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New voting system in by November

By Justin McIntosh   Marietta Times   08 February 2005

The changes to Washington County polling places expected to prevent the voting disasters experienced in the 2000 presidential election will be ready for November's general election.
The decision to purchase new equipment comes after an early January directive from Ohio Secretary of State Ken Blackwell that was sent to all county election boards in the state. The directive ordered all Ohio counties to start voting using optical scan systems.

While Washington County is one of 13 counties in Ohio that currently use the optical scan system, the county's system must be d because it's nearly 10 years old and does not allow voters to check their votes immediately after casting their ballots.

The changes will not be drastic for Washington County voters as they will still fill out ovals with a pencil. But when they deposit the ballot in the ballot box, the new equipment will immediately count the person's vote, informing the person if the voter failed to vote for an office or somehow mismarked the ballot. Previously, ballots were counted by the board of elections workers at their office on Putnam Street.

Daniel Parsons, 48, of 162 Woodland Acres Road, Marietta, said he's glad the changes are being made even if he wasn't concerned about a mistake with his ballot.

"I usually go over it two or three times to make sure I didn't miss anything," Parsons said. "But I can see where it would be a concern."

The Washington County Board of Elections decided at a special meeting this past Saturday to purchase new voting equipment.

The purchase of optical scan systems is a reversal for the state. Ohio's earlier plan allowed an option of electronic touch-screen voting machines as well as optical scan. Blackwell's directive told counties they must choose an optical scan system from one of two optical scan vendors by Wednesday, or his office would choose one for them.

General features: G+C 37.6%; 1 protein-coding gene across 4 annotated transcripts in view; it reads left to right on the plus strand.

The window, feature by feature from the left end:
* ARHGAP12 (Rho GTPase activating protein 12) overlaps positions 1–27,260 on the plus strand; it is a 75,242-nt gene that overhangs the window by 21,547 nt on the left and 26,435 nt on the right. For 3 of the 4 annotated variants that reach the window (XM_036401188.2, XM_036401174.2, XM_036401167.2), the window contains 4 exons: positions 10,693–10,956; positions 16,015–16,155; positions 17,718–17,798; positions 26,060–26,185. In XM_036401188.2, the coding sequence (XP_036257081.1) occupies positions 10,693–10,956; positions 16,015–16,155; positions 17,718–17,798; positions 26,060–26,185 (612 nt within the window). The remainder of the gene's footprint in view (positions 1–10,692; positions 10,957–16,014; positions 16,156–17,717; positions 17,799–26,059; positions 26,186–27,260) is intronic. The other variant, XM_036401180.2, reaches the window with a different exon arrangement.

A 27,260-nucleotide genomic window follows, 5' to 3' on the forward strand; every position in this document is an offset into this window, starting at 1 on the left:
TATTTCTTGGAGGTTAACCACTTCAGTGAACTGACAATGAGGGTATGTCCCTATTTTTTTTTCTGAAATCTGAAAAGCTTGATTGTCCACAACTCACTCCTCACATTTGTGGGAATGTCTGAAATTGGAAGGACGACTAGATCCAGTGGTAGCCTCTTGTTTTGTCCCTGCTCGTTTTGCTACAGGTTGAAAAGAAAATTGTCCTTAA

The two available optical scan systems certified by state and federal officials are from Diebold Election Systems or Election Systems & Software. A third vendor, Hart InterCivic, has sued Blackwell over its exclusion.

Washington County chose Election Systems & Software, the same company they've dealt with for a number of years, said Becky Kirkbride, director of the Washington County Board of Elections.

"The board likes the system better and (the board has had) good experience with them in the past," Kirkbride said.

Under the federal Help America Vote Act, states must rid themselves of punch-card voting by November 2006. Congress passed the law in response to the 2000 presidential election, the outcome of which was in doubt for more than a month after the vote.

Even counties that already have optical scan, like Washington County, must replace them because they're outdated or their systems don't include required counting machines in each precinct instead of a central location.

Kirkbride said the new equipment will be purchased by the state of Ohio, but she questioned whether the state would fully fund the purchases.

"The question is whether all that money is going to be provided," Kirkbride said.

She also said she did not know the total cost of the equipment yet, but she expected each unit to cost about $5,000.

James Lee, spokesman for the Ohio Secretary of State's Office, said Washington County's equipment will be bought by the state and paid for in full.

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